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U.S. officer fined for harsh interrogation tactics

West, right, was fined $5,000 and will be reassigned while he awaits retirement.
West, right, was fined $5,000 and will be reassigned while he awaits retirement.

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Crime, Law and Justice

TIKRIT, Iraq (CNN) -- The commanding general of the 4th Infantry Division on Friday accepted a U.S. military investigator's recommendation and ordered administrative action against Lt. Col. Allen West, who was accused of using improper methods to force information out of an Iraqi detainee.

Following a military hearing, West was fined $5,000 over two months, according to West's civillian attorney, Neal Puckett.

The punishment does not affect West's eligibility for retirement and pension, Puckett said in a statement.

West, 42, will be assigned to the rear detachment of the 4th Infantry Division awaiting the processing of his retirement request, the statement said.

Maj. Gen. Raymond Odierno, the 4th Infantry's top general in Tikrit, could have rejected the recommendation and ordered a court martial. If he were to be found guilty at a court martial of the two articles against him, West could have faced 11 years in prison, a military prosecutor told CNN.

The case stems from an incident August 20 at a military base in Taji, just north of Baghdad, when West was interrogating an Iraqi policeman, who was believed to have information about a plot to assassinate West with an ambush on a U.S. convoy.

In testimony at an Article 32 hearing -- the military's version of a grand jury or preliminary hearing -- West said the policeman, Yahya Jhrodi Hamoody, was not cooperating with interrogators, so he watched four of his soldiers from the 220th Field Artillery Battalion beat the detainee on the head and body.

West said he also threatened to kill Hamoody. Military prosecutors say West followed up on that threat by taking the suspect outside, put him on the ground near a weapons clearing barrel and fired his 9 mm pistol into the barrel.

Apparently not knowing where West's gun was aimed, Hamoody cracked and gave information about the planned ambush on West's convoy, thwarting the attack.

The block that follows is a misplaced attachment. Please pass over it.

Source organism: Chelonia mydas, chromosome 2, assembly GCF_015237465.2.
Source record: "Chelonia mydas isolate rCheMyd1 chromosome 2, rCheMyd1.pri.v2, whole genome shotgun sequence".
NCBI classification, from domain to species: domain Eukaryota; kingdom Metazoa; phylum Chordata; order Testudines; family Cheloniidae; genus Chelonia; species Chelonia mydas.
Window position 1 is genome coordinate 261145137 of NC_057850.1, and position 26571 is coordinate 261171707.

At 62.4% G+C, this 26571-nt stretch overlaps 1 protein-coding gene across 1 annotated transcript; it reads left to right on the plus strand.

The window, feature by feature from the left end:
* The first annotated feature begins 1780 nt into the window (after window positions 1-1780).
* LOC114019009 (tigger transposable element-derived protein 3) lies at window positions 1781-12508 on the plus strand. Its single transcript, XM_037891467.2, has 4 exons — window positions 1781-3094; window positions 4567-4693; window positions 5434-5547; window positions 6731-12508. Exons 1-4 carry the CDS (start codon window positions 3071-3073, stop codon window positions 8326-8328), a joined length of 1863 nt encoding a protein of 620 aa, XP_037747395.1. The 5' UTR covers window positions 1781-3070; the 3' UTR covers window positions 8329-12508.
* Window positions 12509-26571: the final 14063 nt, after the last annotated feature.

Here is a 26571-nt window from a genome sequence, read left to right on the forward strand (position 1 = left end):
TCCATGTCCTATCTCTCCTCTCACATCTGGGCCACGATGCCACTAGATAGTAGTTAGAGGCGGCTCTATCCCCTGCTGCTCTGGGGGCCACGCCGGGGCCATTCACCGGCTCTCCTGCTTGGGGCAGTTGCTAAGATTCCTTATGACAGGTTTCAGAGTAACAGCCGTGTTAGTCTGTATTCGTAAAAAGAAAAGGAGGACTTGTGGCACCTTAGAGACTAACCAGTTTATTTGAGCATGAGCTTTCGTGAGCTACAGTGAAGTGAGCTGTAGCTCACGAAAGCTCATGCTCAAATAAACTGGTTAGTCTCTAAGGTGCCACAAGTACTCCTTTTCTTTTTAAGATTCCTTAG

West said there were no further ambushes on U.S. forces in Taji until he was relieved of his leadership post on October 4.

"I know the method I used was not right, but I wanted to take care of my soldiers," West testified to a military courtroom of observers and some teary-eyed troops formerly under his command.

Asked if he would have act differently if under similar circumstances again, West testified, "If it's about the lives of my soldiers at stake, I'd go through hell with a gasoline can."

Puckett argued that because West is always accompanied by U.S. troops that he acted to save American lives.

But while West's supporters call him a hero, military prosecutors said his actions amounted to torture and violated articles 128 and 134 of the Uniform Code of Military Justice.

Prosecutor Capt. Magdalena Pezytulska said West should be tried for assault and for communicating a threat. "This is a case about a man who lost his temper," she argued. "There are consequences for [West's] actions."

When West testified that he had "no malice toward Hamoody" and that he "just wanted information," Pezytulska presented a document of West's typed statement following the August incident. She asked him to read his own written words to the court: "In my anger, I couldn't remember how many shots were fired."

After nearly 20 years of military service, West plans to move his family from Texas to Florida, where he said he hopes to start a new life.

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